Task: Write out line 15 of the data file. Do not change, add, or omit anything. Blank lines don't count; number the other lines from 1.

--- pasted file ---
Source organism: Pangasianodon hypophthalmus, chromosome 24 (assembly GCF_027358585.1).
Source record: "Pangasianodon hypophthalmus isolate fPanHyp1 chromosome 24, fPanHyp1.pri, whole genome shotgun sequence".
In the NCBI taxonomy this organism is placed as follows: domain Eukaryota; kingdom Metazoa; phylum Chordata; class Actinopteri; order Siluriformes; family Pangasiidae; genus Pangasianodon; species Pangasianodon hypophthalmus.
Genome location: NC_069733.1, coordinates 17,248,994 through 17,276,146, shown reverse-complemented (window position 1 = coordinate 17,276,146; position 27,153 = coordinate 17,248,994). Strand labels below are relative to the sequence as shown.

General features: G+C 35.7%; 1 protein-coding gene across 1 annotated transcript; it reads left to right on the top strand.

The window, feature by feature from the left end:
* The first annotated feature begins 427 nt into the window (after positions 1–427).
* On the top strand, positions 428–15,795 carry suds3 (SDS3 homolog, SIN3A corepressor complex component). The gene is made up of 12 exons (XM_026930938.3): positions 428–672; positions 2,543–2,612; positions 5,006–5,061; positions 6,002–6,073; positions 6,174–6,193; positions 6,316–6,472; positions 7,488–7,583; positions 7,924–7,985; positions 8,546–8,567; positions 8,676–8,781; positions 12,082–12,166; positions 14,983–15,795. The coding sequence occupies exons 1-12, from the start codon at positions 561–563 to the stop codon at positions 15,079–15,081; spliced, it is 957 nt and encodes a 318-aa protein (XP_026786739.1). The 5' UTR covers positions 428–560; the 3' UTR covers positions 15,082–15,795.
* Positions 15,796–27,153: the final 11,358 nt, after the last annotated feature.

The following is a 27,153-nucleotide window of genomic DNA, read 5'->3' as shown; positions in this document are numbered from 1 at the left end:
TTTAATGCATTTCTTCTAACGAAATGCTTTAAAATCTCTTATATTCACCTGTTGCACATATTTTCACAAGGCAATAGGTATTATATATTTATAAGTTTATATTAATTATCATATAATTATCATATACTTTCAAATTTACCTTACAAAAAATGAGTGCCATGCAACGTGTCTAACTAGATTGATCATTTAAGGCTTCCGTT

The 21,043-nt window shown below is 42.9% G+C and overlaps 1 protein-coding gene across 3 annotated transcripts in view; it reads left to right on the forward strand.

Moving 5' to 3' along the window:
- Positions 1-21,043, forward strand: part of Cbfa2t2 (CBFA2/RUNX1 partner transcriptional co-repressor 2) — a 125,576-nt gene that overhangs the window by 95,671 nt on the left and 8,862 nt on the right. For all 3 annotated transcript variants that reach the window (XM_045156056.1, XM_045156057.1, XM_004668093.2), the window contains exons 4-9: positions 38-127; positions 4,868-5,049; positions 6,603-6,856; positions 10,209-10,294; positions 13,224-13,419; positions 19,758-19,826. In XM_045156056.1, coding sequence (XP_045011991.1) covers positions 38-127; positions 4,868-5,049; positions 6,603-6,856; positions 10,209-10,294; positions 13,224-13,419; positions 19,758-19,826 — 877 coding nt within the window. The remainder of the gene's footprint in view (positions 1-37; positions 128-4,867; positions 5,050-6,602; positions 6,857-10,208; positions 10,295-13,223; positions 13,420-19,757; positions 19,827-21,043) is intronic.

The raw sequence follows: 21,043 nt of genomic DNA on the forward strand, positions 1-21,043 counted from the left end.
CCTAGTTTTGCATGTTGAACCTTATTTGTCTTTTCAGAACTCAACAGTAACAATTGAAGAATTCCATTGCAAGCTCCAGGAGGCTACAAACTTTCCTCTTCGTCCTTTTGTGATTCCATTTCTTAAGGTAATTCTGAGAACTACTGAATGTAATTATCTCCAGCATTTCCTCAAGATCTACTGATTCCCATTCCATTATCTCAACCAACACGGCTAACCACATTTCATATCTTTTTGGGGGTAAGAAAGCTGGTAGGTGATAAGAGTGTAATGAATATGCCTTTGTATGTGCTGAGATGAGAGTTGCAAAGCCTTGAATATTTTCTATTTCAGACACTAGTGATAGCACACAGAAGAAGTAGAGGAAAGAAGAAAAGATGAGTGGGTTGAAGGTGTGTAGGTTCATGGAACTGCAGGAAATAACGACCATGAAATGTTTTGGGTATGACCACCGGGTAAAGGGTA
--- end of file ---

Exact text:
The raw sequence follows: 21,043 nt of genomic DNA on the forward strand, positions 1-21,043 counted from the left end.